This philosophy involves thematically related learning plans where students study the same object or event from the perspective of different subjects. For example, students will explore Egypt in Geography, "out of Egypt" theories of human origins in Science, and pyramids and triangles in Geometry. Similarly, a unit on farming may include a field trip to a farm, the Science of classifying farm animals, poetry from a farmer's perspective, and the production of farm-based products. This fun and student-directed philosophy bolsters weaker subjects and approaches learning as a wholistic tapestry of different interwoven subjects. However, some people argue that this philosophy risks leaving knowledge gaps by insufficiently addressing some subject areas like Chemistry or math.
School at Home
The more "traditional" approach to Homeschooling, this method is the same as a public or private school classroom, except that it is done at home. A hugely popular style, people who are not unnecessarily looking to "revolutionize the entire education system" swear by it. The curriculum is often the same as a typical school and can be seen as a teacher-facilitated online school at home. Aligned with federal and state learning standards, this fairly conventional method offers students a wide selection of material and resources to choose from. If math seems tricky to your kid, then seeking Cuemath's expertise, a Google for Education partner is your best bet.
The most flexible and popular of them all, this style is also called "relaxed" Homeschooling. Not sticking to one particular style, Parents share ideas and resources across different philosophies. With no built-in loyalties to any one type, this non-curriculum-based and child-directed method is highly flexible as well. A typical week may include few days of classical classroom, a Charolette Mason-based nature walk, a school-at-home calculus class, and an Unschooling type liberal arts day. Well suited for mature educators, it runs the risk of bad mixes of incompatible subjects. Just because you can mix ketchup and yogurt doesn't mean you should.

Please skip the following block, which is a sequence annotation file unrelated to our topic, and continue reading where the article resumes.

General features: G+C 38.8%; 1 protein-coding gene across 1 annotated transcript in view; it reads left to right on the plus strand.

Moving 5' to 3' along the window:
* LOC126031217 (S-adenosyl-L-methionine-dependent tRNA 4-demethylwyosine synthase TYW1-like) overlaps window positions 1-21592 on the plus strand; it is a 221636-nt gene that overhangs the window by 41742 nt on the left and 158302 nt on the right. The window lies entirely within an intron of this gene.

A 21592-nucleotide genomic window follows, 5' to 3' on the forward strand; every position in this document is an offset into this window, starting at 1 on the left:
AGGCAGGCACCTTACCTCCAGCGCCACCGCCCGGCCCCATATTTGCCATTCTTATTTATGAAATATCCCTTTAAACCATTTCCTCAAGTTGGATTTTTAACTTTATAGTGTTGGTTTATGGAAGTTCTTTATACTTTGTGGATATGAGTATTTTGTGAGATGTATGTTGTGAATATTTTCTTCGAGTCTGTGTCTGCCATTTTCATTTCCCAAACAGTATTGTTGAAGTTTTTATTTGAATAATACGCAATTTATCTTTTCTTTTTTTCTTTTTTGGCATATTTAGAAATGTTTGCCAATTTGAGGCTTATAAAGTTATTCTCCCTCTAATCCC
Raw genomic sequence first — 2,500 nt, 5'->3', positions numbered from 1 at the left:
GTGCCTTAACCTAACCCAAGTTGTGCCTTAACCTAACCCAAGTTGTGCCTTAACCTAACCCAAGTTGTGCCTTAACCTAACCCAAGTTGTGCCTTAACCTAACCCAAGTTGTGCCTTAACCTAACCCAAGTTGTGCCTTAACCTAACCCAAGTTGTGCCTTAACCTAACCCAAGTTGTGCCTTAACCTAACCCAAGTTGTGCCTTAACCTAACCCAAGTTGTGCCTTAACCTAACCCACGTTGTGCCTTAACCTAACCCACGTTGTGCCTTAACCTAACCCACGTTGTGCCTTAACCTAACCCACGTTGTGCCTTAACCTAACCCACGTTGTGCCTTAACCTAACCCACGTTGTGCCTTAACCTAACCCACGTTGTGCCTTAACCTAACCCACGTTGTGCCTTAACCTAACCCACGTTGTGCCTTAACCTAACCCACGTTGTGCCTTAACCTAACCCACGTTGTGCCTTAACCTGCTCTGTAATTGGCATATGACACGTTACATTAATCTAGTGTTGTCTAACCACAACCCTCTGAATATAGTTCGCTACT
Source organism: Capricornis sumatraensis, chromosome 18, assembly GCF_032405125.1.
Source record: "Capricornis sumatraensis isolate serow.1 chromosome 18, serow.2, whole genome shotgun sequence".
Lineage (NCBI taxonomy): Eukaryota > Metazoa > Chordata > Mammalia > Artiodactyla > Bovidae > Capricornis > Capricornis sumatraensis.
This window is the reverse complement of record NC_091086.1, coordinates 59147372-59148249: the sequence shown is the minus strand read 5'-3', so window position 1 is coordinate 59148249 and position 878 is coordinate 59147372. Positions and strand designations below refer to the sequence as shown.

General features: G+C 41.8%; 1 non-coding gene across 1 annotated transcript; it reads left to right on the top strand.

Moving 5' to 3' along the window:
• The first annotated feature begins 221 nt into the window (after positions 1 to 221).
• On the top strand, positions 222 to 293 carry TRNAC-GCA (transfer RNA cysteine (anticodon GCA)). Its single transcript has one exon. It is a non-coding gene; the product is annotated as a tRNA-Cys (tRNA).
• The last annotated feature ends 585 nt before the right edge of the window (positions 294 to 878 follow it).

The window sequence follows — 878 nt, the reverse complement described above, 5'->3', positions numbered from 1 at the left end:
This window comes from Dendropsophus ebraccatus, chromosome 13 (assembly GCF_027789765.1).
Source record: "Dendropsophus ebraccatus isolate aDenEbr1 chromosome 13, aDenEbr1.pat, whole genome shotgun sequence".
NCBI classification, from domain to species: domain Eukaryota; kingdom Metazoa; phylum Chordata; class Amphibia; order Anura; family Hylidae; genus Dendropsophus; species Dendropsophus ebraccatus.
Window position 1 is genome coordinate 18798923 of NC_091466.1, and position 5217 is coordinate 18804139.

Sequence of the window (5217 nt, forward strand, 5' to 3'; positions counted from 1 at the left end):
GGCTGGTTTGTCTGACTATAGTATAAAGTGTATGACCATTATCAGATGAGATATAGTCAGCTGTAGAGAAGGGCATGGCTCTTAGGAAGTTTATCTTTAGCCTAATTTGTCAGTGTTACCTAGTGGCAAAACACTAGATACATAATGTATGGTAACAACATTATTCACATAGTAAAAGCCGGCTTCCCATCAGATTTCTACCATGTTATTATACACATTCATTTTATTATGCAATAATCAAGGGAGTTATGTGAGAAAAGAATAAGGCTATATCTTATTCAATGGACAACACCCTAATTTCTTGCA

Probably the most unconventional option of the bunch, this individualistic philosophy of Homeschooling is steadily gaining its following of believers. Coupled with students' study interests and experiential learning, this free-form learning model backs systematic understanding of basic skills, like reading, writing, and arithmetic, with various technological aids and materials, minus the conventional testing or evaluation. This passion-driven style often faces criticism for lack of structure and knowledge gaps in a student's learning journey.
"Expecting all children the same age to learn from the
same materials is like expecting all children
the same age to wear the same size clothing."
No method will work for every child, and one should measure the pros and cons of each to figure the style that suits them.
Still sweating over Homeschooling and which method to adopt? Let the math experts at Cuemath help. Their curriculum is entirely compliant with the US Common Core plus accredited by STEM.org. Cuemath offers Live Online Math classes for kids from KG to 12th grade. Book a Free online demo with them to kickstart this journey by experiencing their adaptive Math-Tech approach.
-By Abhishek Deswal
Abhishek is an engineer with a math-focus outlook on life. Through his writing at Cuemath, he puts forward his belief that life makes more sense when seen through numbers. A former analytics professional, he enjoys theatre, football, and long runs.